All of my experiences at CBU and thereafter have lead me to where I am now, currently finishing my applications for veterinary school for the class of 2017. I hope to start in the fall and am looking forward to the next phase in my life!
The month's note comes to Br. Joel Baumeyer, Professor Emeritus of Mathematics and Director of the Math Center, from a former student.
From: Stephen Allen
Sent: Wednesday, September 19, 2012 2:41 PM
To: Joel Baumeyer
Subject: Overdue gratitude
Dear Brother Joel,
It is unlikely that you remember me but I was a student of yours during the 1993/1994 academic year. While my performance in your Cal I & II courses may have ended in disappointment, the inspiration you provided has persisted for nearly 20 years. I spent only one year at CBU but my education continued at State Tech, Univ. of Memphis, Univ. of Central Arkansas, and Univ. of Arkansas at Little Rock. Along the way I earned degrees in Mechanical Engineering, Mathematics, and Higher Education. For the past eight years I have worked in higher education serving as a teaching assistant, adjunct faculty, and tutor in the discipline of Mathematics.
Thanks and gratitude are hardly sufficient but are the least I can give you. Your passion for the subject and compassion for people left an indelible impression upon me. You are in part responsible for my good fortunes to this day. Thank you so much for what you gave me in the short time we spent together.
I immediately liked you when you commented on a M.C. Escher t-shirt that I was wearing as we passed each other in the stairwell.
Hope you are well,
Stephen Blue Allen
CBU offers three related degrees in the broad field of computing with courses taught in three schools. The School of Business offers courses in Management Information Systems (MIS), the School of Engineering has a major in Computer Engineering (ECE), the School of Sciences has a major in Computer Science (CS), and CBU offers a multidisciplinary degree in Cyber Security and Digital Forensics. The MIS courses prepare a graduate to manage software that solves problems in a business environment. The ECE degree prepares a graduate to design hardware and software. The CS degree prepares a graduate to develop software. A computer scientist designs algorithms to solve applied problems efficiently with software in such areas as video games, search engines, bioinformatics and secure communication. For example, one reason why Google is such a widely used tool for web searches is the speed and quality of its search algorithm.
Dr. Pascal Bedrossian, Professor of Mathematics and Computer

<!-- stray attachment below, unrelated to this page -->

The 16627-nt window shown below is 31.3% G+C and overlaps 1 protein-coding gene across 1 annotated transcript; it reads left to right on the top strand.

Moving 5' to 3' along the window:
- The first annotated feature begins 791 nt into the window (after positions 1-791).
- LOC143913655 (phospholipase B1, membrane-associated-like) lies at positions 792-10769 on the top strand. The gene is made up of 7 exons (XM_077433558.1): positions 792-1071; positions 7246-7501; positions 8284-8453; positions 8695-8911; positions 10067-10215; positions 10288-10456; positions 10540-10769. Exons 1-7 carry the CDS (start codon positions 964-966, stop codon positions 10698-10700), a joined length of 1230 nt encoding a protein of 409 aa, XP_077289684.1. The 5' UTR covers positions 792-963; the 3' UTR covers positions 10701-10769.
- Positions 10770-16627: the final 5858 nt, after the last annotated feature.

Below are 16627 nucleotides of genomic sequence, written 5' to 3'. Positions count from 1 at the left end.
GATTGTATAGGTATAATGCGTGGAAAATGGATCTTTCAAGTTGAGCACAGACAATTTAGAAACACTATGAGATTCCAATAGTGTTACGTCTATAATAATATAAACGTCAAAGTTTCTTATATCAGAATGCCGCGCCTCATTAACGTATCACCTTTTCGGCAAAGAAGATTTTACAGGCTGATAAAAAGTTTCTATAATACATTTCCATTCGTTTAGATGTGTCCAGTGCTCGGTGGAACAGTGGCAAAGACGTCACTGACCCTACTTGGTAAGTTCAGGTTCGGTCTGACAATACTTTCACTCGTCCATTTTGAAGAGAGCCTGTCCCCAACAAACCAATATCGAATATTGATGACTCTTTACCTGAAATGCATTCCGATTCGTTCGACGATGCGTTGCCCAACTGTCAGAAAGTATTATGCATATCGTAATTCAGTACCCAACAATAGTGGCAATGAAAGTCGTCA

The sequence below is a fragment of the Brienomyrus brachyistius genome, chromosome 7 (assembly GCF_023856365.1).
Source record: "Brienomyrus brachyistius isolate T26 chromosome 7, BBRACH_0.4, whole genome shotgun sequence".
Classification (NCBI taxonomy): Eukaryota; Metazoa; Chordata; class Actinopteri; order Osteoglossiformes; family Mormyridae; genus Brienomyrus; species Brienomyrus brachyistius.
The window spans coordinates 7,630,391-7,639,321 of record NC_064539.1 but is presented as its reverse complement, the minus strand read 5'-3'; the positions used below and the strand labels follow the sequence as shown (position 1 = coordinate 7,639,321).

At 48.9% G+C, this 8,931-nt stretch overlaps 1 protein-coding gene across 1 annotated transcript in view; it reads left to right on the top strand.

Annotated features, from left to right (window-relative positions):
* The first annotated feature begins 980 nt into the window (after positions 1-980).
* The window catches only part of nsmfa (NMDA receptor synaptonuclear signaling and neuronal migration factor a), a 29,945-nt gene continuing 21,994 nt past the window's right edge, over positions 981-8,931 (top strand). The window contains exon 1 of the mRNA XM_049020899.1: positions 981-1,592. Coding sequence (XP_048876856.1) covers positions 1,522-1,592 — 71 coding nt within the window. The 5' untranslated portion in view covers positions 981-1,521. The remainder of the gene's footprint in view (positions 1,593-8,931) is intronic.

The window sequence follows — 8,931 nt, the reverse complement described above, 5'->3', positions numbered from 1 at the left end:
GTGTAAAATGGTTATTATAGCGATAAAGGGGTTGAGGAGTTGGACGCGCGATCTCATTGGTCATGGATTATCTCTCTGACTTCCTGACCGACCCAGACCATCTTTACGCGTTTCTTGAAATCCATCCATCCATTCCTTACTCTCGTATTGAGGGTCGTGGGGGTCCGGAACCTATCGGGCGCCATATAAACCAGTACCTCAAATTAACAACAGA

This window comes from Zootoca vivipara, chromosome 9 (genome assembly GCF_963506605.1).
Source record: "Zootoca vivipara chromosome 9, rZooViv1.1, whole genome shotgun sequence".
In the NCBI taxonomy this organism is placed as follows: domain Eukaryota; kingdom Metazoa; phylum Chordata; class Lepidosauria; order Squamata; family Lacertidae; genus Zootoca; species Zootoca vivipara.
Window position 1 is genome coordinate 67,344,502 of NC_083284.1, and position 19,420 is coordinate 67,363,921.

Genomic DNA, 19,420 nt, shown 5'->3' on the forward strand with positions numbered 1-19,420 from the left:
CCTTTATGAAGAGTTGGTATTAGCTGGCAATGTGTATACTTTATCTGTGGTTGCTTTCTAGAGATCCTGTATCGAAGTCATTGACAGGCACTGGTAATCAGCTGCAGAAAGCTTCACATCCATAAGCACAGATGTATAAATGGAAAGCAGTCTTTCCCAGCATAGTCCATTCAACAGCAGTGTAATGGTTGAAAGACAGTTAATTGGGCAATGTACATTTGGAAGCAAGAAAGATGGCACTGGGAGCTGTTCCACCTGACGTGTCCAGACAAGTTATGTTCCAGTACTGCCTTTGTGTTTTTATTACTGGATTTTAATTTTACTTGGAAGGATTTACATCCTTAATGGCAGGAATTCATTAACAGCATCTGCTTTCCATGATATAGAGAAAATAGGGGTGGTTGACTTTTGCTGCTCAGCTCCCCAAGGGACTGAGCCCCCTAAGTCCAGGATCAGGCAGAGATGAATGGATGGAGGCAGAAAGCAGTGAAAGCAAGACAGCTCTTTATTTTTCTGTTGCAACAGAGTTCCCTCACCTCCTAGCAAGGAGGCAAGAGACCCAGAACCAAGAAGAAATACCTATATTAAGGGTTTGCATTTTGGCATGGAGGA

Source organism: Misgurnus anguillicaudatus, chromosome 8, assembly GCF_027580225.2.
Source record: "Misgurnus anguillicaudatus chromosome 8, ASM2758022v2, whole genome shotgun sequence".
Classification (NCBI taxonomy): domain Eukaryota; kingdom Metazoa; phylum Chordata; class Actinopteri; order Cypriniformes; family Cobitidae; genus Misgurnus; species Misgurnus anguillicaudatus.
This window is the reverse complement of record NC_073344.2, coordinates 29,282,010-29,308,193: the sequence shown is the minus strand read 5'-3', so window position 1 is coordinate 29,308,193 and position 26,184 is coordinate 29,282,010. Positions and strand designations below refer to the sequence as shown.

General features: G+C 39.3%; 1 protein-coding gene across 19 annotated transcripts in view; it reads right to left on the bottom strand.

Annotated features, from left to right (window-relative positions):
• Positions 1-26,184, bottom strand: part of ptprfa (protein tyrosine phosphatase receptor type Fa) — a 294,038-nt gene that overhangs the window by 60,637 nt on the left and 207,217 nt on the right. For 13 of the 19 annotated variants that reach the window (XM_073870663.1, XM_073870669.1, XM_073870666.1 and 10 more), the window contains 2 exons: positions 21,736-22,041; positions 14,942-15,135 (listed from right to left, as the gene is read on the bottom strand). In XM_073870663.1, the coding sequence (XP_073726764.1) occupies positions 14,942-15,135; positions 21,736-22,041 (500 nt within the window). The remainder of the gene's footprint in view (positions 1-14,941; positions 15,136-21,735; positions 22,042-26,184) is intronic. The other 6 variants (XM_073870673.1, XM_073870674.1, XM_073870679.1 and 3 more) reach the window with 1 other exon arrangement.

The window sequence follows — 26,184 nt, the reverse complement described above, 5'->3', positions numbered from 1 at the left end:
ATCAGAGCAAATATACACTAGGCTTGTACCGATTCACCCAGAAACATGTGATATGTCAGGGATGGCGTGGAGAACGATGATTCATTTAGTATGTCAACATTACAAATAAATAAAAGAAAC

Science teaching the CS 234 Data Structures Lab.
Dr. Pascal Bedrossian, Professor of Mathematics and Computer Science, uses a genetic algorithm to create a final exam schedule each semester that meets the needs of both students and faculty. His algorithm creates a final exam schedule that a) has no conflicts for students; b) has no student taking four exams on any day; c) allows faculty to schedule multiple sections in one time slot for a common final exam; and d) minimizes those students who have three exams on one day. His algorithm represents a significant improvement over the old way where some students had to resolve conflicts of two finals in the same period and common final exams for multiple sections were difficult to accomodate.
Our Computer Science majors take an internship course in their junior year where they help to develop software for local businesses. They next take a capstone course in their senior year in which they complete a software project for industry in order to gain additional experience and use their skills and knowledge bases to solve a real problem. Our best graduates find jobs with companies such as Microsoft, Google and the New York Times. Some of these graduates have been featured in previous issues.
The Computer Science degree requires an option in computer engineering, information technology management, bioinformatics, or forensics. Bioinformatics applies techniques of computer science to solve biological problems at the molecular level. St. Jude Children's Research Hospital uses bioinformatics as one of its research tools to find cures for diseases. A computer scientist in forensics applies techniques of computer science to answer questions in the legal field.
CBU offers the opportunity to obtain dual degrees in Computer Science and Electrical Engineering, and dual degrees in Computer Science and Mathematics. CBU has also developed a degree in Cyber Security and Digital Forensics that requires several computer science courses.